As I mentioned before, this is just one way the technique can be used. How you actually use it will depend on what is happening at that moment in time. The important thing is to have a good understanding of the technique's principles and allow yourself to create the solution as the situation evolves ^
We arrived at Chen village with only three hours of sleep from the previous night, and Jose and I with exceedingly weak stomachs. I recall observing that first day when we entered the training hall a number of tough-looking opponents sizing us up and looking quite fierce. Generally speaking after a few days, when everybody came to know us better, they were more cordial, and we all relaxed and behaved more naturally. Ironically, those that appeared the most fearsome at first were actually the warmest and embraced us the most.
All Jose and I wanted to do that first day was to spectate due to fatigue but also to familiarise ourselves with their methods of pushing. However, we were not granted that privilege. No sooner had we sat down when my teacher requested that I push with one of the team. I was partnered with one of their top athletes and immediately met with a plethora of deceptive leg techniques, trips, sweeps, and throws. Though I did not disgrace myself he was clearly more skilful. Incidentally, due to some bizarre twist of fate, I was also drawn against him in the competition, and somehow managed to defeat him.
The truth is for the first three days we were all basically bettered and had to begin establishing how they were able to outmanoeuvre us each time (and quickly as we did not have too long until the competition). Despite the fact that they were a young team most of them had maybe ten years experience over us, as they all begin Taijiquan at the age of six or seven and by the time they reach nineteen they are ready to coach.
After the first few days into our training we had begun to determine counter-measures to the intricate legwork, and remain
For two weeks prior to the Wenxian 5 th Annual International Taijiquan Conference August 1988, I had the good fortune to study Taiji Tui Shou (push-hands) intensively in Chenjiagou, Wen County, Henan province, China. Historically Chenjiagou is the birthplace of Taijiquan and all the major styles of Taiji practised today originated directly, or indirectly, from the Chen family. I travelled from USA with my Laoshi (teacher), Ren Guang-Yi, who was returningto where his Taiji journey began, and my gongfu brother, Jose Figueroa.
Champions o f Chen Village standing. It was difficult to successfully throw or sweep any of them for not only was their ting jing (listening skill or sensitivity) so finely tuned but also their balance was astonishing. Many times I would launch a throw, feeling my opponent's legs leaving the floor, and smile with self-satisfaction, only to have him alight perfectly in front of me ready to go again. I witnessed some of them landing like cats, recovering from impossible looking positions.
Every morning we would awake at 5:30 p.m. and undertake a run. Groups of between four and six students would leave together and race about a quarter of a mile. Each group would run four times with a break in between while the other groups ran. As days went by the distances were increased to about two miles and the repetitions decreased. This training was to develop stamina and power in the ring and speedy footwork. On the third day I injured my foot... playing football in the training hall, a tennis ball was used instead of a soccer ball. Attempting to possess the ball I accidentally kicked someone's shin and I saw white light as my body was filled with the most excruciating pain. My big toe swelled to twice its size and turned black. The following morning I was limping so severely, with no mobility in my toe, that I informed Chen Bing (the 20th generation head coach of the Chenjiagou team) of my condition in the hope of being excused from the run. He merely replied in his best English, "Try Your Best"!. This is a young man who had broken his ribs only a few weeks before and had not missed a day's training. Even with his rib clearly deformed he was first place every time he ran, he proved to be a one-man show in football, and in the ring he pushed second to none (he has won many major tournaments). Clearly he had little time for whinging milksops so off I went attempting to break the record for the mile hop on one leg.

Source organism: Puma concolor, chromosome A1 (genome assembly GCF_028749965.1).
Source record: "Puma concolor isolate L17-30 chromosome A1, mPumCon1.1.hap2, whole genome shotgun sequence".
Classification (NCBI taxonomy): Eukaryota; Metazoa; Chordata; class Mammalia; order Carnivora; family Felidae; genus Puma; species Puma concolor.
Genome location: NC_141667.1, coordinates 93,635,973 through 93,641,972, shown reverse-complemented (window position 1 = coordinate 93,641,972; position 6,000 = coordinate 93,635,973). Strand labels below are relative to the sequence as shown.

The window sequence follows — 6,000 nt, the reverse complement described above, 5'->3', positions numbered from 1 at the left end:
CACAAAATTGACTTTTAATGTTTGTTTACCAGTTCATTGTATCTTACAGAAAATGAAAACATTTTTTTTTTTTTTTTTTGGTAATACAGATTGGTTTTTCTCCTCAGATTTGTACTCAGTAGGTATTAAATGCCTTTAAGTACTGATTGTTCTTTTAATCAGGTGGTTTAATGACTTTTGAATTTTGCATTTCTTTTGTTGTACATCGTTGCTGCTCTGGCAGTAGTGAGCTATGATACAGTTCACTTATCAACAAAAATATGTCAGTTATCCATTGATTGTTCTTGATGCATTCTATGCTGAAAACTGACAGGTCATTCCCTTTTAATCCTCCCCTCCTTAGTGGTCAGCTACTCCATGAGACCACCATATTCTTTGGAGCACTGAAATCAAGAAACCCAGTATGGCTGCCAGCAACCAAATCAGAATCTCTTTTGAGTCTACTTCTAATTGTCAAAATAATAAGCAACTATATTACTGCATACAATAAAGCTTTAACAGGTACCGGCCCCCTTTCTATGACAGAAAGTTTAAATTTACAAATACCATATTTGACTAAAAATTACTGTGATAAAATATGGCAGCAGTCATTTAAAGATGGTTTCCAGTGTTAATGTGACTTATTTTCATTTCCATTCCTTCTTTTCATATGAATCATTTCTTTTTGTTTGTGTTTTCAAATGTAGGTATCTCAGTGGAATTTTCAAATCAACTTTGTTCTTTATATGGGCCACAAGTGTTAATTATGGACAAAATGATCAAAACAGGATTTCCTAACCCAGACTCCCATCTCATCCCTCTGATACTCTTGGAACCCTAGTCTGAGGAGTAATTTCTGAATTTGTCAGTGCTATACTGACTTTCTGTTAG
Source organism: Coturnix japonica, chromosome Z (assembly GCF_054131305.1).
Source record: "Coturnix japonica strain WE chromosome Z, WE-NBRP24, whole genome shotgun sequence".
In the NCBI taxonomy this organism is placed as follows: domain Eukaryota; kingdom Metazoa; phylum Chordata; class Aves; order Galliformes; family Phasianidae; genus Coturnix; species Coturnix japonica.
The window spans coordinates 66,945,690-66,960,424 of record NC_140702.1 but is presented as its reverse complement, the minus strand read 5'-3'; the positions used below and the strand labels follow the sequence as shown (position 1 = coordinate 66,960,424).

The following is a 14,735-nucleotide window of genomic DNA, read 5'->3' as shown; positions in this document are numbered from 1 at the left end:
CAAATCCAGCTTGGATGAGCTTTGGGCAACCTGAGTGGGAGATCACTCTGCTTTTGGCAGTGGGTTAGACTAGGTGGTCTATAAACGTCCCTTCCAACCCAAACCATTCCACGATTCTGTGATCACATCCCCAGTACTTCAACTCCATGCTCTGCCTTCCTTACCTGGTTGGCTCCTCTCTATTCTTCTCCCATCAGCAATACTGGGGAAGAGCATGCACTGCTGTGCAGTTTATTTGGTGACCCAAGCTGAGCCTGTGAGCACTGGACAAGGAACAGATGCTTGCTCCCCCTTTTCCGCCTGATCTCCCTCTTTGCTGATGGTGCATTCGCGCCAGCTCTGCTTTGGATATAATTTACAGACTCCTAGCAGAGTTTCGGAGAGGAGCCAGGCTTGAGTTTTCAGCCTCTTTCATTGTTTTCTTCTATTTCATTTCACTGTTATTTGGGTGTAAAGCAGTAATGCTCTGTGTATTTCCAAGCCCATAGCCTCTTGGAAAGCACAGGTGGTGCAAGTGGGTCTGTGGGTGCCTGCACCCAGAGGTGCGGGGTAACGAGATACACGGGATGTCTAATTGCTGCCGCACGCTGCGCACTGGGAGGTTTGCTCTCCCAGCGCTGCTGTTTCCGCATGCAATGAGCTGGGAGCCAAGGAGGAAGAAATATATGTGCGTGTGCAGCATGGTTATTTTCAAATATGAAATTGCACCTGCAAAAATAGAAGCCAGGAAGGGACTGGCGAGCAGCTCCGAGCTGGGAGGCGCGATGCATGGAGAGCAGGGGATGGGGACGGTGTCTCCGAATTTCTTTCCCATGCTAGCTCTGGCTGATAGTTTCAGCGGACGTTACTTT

This attitude to injury is a stark contrast to the Western method RICE - Rest, Ice, Compression, and Elevation. Ordinarily I would have just taken a rest from training for a few days to give my foot the chance to recover, but I knew time was not on my side. My only chance of surviving the competition was to keep training. Unfortunately Tui Shou demands using the ground for rooting and pushing, and the big toe is an important factor in this, needed to grip. Flexing the toe in this manner was very painful indeed, and remained so for the weeks which followed. I resigned to the fact that I would just have to deal with it, as it would not repair quickly due to the excessive use and constantly being trampled upon in the training hall (which caused much tittering as I would hop around in pain). Everyone now knew my "Achilles heel".
Following the morning run we would return to the schools' training grounds for forms practise. Everybody would find their own spot and practise by themselves. I recall noting how slowly many of the students would practice the First Routine of the Old
Frame, often pausing momentarily, analysing every internal sensation to find the correct position. After one and a half to two hours we would eat breakfast and rest for one hour.
We would return to the school around 10 a.m. for activities and Tui Shou, finishing the session between 2 and 12pm for lunch and then rest for about two hours. Officially training would recommence at 4:00 p.m. though we would sometimes return around 3:30pm. Training usually commenced with warm-ups, silk-reeling exercises, then push-hands, usually culminating in a final game of football and/or forms practice, to finish about 7 p.m. then eat dinner, bathe, and collapse into bed to prepare for another day. The training itself could vary but the entire 15 days we were there the routine remained the same: train, eat, and rest, three times a day, with no deviation. The day before we left for Wenxian Master Chen demonstrated his clemency by declaring a day of rest.